Using similes can really improve your poems!


This quiz introduces children in Key Stage 1 to the idea of similes. The key aim in this quiz is for them to learn that the words ‘like’ or ‘as’ are used and that the content should involve comparing two items or things. This will aid the poetry section of their curriculum, and add to their expanding knowledge of the English language and literacy.

When learning poetry, you may learn about similes. A simile is when you compare two things, like ‘her hair was as gold as the sun.’ Here we are comparing hair to the sun. We would always compare these two things with the words ‘like’ or ‘as’.

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  1. Which two words do similes always use to compare?
    A simile will always have either the word 'like ' or 'as' in it.
  2. Finish this simile: slow as a...
    Although giraffes aren't necessarily fast animals, we always pick the most obvious and extreme possibility. We do this for effect.
  3. Finish the simile: fluffy like...
    The reason poets use similes is to create an image, a vision in your mind, of what they are trying to say.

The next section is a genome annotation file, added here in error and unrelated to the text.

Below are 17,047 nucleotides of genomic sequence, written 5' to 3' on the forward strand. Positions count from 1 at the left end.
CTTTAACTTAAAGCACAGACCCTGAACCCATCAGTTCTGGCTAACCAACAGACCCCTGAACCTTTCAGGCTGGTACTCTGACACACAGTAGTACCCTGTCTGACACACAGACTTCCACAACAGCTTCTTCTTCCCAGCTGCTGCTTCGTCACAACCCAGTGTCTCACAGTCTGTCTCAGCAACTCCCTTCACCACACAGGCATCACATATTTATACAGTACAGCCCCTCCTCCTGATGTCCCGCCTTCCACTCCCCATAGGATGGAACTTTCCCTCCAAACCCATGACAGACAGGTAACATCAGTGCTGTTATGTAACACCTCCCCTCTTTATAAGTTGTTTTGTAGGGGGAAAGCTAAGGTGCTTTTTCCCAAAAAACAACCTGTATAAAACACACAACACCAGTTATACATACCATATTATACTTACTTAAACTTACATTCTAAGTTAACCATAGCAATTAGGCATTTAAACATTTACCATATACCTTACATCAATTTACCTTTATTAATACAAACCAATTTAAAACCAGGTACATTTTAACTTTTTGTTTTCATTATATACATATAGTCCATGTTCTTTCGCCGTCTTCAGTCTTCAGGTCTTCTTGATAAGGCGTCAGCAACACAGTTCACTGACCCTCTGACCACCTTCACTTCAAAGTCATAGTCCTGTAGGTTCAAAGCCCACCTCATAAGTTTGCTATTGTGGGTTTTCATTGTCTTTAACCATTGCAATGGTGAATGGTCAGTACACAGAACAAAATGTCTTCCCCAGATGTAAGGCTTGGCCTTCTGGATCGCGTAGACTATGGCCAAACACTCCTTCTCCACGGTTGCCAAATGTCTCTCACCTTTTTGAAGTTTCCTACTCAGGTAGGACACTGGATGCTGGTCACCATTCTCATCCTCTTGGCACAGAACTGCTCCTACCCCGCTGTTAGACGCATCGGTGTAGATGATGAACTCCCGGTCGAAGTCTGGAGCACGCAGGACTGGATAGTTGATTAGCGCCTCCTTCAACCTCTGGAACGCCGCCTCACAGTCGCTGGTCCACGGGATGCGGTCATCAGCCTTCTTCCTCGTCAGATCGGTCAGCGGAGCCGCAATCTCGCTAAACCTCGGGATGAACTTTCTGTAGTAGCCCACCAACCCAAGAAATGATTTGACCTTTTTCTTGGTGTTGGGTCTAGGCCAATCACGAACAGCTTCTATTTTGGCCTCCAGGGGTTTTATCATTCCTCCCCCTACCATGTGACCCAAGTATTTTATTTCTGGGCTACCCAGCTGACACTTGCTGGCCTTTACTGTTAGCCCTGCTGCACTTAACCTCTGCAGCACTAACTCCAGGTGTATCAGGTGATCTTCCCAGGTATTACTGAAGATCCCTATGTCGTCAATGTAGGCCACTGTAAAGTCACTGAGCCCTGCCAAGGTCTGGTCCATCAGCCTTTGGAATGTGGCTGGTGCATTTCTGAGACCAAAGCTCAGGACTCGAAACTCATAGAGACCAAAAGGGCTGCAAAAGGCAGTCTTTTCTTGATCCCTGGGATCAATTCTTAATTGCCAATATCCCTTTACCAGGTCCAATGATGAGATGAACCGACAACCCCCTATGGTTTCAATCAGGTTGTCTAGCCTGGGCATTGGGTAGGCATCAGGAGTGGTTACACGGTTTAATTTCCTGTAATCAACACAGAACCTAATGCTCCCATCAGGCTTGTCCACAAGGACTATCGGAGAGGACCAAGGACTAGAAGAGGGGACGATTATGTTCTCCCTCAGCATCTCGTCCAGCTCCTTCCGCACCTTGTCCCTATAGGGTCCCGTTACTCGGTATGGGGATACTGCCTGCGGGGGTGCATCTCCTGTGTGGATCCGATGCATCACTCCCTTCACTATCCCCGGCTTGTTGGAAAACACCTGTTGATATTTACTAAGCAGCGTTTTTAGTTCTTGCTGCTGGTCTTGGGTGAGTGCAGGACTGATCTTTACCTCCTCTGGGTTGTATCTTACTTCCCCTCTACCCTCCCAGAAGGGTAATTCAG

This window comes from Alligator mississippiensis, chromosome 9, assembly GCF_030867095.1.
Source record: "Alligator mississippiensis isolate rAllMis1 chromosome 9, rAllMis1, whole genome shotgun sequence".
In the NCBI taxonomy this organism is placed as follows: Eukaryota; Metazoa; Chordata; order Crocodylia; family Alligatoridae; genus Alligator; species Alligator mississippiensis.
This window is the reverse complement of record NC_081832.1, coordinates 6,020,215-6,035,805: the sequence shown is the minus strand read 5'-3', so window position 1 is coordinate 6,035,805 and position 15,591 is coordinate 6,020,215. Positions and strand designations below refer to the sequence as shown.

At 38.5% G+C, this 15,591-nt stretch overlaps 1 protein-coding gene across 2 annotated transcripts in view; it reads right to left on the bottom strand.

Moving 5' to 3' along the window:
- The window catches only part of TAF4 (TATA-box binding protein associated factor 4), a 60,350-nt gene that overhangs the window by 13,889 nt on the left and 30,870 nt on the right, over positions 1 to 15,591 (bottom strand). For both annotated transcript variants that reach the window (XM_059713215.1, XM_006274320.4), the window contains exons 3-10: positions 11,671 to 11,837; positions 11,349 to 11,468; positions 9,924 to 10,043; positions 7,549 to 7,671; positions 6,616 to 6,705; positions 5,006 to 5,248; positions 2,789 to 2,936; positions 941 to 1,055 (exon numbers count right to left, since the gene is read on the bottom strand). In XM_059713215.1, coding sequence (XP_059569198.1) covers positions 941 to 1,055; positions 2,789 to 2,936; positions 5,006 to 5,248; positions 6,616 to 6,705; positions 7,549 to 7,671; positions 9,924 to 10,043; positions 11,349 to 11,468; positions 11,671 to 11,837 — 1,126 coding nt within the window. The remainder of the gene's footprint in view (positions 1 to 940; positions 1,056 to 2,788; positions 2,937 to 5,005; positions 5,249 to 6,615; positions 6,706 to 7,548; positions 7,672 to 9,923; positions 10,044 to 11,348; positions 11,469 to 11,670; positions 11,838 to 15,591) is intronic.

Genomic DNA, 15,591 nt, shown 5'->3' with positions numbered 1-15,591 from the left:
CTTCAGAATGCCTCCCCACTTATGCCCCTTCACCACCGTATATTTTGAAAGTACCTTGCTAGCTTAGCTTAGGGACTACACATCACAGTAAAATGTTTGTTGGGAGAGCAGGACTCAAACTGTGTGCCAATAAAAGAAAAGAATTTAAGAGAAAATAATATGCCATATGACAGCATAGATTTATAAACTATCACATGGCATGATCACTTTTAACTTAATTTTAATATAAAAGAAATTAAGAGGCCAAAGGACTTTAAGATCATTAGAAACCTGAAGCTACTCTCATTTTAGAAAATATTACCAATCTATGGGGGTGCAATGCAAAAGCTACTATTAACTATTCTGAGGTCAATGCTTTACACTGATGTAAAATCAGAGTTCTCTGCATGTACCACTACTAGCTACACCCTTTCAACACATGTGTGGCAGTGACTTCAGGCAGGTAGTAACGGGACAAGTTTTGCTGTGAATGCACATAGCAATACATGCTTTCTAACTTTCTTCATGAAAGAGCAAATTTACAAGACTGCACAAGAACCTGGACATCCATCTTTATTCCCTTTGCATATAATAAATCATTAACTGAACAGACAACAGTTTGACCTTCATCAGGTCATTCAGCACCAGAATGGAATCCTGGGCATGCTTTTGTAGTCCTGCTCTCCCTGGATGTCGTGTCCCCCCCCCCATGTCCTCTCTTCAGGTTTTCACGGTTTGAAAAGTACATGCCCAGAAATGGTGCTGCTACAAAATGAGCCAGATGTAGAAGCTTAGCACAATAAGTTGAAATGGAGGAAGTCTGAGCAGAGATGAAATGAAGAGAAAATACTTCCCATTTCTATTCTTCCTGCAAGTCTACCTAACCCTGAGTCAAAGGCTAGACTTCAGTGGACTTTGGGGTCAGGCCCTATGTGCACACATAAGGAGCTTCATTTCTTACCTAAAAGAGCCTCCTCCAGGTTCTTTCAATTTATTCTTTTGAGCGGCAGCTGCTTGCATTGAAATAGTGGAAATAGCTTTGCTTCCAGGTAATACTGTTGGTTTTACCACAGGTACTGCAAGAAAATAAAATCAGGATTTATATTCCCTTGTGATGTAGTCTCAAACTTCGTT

4. Finish this simile: As tall as a...
    Giraffes are the tallest animals on the planet!
  5. Finish this simile: Strong like a...
    Here you have to think of the strongest item on the list, which is a bull.
  6. Finish this simile: Without her glasses she is as blind as a ...
    This is a common saying but the truth is, many bats can see and do have good vision!
  7. She was brave _ a lion. What's the missing word?
    We are comparing someone being brave to being like a lion - this is what a simile is!
  8. Finish this simile: He runs as fast as...
    When we compare two things, it has to be relevant. If we said someone ran as fast as a snail, that wouldn't make sense as snails are slow.
  9. Smile _ a hyena. What's the missing word?
    This means you are giving a really broad, wide smile.
  10. Finish this simile: She went as red as a...
    The average strawberry has around 200 seeds in it.

Author: Finola Waller

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